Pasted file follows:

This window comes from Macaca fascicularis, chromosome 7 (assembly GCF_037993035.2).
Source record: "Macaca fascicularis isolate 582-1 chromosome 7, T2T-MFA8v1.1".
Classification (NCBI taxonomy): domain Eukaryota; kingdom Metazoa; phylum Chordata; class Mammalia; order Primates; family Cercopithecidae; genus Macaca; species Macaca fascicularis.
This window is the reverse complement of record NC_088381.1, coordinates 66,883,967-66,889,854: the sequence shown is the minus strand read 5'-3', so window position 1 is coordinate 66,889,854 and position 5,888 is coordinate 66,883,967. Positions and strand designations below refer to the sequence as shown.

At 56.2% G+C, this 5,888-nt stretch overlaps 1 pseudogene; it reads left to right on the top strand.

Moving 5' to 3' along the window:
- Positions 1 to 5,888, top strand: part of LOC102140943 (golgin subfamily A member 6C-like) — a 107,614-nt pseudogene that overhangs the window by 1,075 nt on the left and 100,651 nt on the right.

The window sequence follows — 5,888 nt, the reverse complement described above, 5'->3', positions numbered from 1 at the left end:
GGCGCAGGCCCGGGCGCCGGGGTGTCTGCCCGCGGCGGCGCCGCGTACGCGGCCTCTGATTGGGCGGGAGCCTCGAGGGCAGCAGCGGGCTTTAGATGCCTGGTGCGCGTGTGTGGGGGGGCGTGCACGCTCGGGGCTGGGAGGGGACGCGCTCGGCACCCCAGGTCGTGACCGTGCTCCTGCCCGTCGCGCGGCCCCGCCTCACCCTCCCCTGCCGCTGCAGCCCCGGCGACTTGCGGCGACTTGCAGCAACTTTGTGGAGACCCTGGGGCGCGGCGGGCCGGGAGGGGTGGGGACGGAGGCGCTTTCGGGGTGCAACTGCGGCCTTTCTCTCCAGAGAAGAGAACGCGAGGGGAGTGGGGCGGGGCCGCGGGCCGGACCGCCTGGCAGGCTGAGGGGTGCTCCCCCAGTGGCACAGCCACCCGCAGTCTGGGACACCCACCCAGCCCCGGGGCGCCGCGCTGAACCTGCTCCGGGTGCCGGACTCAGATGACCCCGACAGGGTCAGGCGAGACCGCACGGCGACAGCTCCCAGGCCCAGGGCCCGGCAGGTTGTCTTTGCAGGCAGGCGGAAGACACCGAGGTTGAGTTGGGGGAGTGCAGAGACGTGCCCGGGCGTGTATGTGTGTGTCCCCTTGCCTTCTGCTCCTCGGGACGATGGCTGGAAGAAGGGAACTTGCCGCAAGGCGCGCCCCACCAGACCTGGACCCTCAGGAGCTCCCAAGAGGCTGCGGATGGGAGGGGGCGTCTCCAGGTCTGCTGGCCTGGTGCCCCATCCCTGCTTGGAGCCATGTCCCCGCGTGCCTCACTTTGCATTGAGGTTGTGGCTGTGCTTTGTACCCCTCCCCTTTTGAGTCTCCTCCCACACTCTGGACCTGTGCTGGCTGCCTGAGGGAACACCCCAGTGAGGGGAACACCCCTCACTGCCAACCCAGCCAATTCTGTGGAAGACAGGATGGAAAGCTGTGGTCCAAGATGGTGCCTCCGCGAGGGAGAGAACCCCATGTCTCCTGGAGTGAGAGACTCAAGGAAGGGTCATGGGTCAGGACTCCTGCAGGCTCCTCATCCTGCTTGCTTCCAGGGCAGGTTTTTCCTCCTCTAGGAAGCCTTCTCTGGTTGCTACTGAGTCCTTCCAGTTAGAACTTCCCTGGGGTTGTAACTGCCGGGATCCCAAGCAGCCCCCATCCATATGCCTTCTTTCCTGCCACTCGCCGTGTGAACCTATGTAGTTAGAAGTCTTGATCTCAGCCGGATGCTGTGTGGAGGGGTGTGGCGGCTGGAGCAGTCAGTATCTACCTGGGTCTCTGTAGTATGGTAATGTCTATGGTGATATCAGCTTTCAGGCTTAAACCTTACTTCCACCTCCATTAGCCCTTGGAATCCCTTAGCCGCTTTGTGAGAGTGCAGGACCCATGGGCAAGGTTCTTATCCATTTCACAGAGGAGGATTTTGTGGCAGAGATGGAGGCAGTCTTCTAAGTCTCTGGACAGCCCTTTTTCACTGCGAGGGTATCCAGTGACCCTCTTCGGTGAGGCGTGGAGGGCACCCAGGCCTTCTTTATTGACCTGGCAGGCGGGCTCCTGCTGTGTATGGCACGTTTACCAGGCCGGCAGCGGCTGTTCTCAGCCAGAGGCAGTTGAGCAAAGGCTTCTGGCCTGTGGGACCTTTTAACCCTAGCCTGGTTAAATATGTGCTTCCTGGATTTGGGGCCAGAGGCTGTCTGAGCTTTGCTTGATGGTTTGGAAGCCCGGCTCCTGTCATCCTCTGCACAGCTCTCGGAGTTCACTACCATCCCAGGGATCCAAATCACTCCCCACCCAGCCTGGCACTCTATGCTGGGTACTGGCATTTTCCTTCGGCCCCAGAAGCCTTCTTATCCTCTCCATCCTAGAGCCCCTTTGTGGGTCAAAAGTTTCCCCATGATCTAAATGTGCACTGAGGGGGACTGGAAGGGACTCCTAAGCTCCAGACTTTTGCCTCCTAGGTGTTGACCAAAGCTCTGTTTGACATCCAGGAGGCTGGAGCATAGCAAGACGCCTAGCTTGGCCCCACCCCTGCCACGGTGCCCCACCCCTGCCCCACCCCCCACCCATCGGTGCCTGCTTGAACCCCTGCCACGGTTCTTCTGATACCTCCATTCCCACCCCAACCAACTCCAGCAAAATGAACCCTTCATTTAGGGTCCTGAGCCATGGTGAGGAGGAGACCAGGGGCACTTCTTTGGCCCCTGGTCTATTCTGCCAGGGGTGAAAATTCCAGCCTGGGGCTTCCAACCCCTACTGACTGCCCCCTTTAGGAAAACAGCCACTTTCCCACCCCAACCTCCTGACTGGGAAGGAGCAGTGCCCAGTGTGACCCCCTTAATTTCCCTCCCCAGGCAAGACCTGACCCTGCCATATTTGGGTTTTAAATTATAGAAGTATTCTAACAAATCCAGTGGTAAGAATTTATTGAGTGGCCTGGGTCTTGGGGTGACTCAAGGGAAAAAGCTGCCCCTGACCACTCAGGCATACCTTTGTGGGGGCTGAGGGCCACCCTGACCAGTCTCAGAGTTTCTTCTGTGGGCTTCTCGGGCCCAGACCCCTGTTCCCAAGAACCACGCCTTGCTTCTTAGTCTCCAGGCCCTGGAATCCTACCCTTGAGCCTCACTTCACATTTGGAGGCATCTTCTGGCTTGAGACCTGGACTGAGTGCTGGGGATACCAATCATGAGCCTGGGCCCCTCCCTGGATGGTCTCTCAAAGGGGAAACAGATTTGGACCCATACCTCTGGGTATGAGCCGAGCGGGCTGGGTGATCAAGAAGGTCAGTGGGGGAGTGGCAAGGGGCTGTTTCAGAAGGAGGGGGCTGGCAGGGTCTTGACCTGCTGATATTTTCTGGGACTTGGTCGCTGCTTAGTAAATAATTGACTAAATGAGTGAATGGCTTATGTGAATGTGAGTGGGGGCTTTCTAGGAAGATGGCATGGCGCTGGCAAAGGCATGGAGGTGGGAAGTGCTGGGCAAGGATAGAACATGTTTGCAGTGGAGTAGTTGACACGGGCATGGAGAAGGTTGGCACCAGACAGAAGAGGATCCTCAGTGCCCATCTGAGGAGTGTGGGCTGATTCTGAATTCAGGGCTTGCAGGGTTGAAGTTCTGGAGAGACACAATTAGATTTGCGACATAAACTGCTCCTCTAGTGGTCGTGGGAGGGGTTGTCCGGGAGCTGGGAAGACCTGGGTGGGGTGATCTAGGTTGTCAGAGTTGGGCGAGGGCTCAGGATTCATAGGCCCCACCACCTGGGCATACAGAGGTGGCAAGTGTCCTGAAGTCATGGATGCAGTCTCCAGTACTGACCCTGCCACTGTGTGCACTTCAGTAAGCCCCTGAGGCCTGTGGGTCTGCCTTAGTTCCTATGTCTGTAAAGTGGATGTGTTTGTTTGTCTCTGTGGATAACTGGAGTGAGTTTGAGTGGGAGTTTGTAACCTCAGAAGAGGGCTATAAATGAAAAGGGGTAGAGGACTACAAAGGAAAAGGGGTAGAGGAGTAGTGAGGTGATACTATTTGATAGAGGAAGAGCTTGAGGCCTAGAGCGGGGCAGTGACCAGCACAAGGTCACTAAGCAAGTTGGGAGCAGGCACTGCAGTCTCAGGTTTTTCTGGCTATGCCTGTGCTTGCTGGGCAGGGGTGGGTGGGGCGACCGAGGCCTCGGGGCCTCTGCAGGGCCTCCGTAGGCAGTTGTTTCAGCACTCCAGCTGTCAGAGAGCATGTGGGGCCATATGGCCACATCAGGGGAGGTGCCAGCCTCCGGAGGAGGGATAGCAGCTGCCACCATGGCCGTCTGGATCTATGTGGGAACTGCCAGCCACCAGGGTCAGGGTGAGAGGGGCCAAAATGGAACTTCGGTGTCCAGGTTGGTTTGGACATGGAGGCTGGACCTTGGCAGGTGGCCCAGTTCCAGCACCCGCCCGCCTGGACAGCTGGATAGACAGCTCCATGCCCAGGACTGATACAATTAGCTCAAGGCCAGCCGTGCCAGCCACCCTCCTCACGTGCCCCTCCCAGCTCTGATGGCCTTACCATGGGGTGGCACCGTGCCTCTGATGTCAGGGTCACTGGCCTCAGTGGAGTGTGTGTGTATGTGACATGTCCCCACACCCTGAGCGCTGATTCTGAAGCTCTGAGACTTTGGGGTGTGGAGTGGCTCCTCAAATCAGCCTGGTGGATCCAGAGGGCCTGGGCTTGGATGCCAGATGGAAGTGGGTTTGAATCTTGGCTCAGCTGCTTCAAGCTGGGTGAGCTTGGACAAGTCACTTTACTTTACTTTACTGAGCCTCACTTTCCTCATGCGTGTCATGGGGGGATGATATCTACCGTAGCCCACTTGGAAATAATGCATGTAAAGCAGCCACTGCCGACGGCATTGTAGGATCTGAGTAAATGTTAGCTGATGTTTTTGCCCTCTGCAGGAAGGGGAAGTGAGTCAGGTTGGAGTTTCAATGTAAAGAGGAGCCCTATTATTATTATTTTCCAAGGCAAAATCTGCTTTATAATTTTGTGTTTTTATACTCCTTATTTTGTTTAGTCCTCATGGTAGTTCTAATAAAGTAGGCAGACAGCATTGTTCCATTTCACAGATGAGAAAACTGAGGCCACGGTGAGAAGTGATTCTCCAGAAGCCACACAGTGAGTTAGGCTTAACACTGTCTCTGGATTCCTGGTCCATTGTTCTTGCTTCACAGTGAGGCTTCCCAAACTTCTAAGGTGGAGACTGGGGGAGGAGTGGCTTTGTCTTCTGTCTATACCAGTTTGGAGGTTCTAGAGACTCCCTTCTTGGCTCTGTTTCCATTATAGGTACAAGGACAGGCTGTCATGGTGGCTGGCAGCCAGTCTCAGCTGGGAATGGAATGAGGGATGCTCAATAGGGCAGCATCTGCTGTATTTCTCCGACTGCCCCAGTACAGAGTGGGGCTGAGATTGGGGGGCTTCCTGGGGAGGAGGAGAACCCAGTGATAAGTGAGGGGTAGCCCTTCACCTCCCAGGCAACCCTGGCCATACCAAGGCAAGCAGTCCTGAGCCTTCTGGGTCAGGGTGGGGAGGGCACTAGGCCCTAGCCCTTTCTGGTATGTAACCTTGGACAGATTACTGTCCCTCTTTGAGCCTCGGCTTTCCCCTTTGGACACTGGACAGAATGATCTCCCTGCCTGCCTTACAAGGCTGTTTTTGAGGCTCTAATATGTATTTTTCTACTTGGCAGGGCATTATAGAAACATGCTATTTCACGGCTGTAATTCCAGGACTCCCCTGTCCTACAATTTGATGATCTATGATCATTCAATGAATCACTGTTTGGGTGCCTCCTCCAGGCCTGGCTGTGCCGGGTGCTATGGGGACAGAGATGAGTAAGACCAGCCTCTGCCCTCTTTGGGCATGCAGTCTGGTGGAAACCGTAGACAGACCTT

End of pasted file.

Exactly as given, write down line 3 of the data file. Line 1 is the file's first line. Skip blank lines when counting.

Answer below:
Classification (NCBI taxonomy): domain Eukaryota; kingdom Metazoa; phylum Chordata; class Mammalia; order Primates; family Cercopithecidae; genus Macaca; species Macaca fascicularis.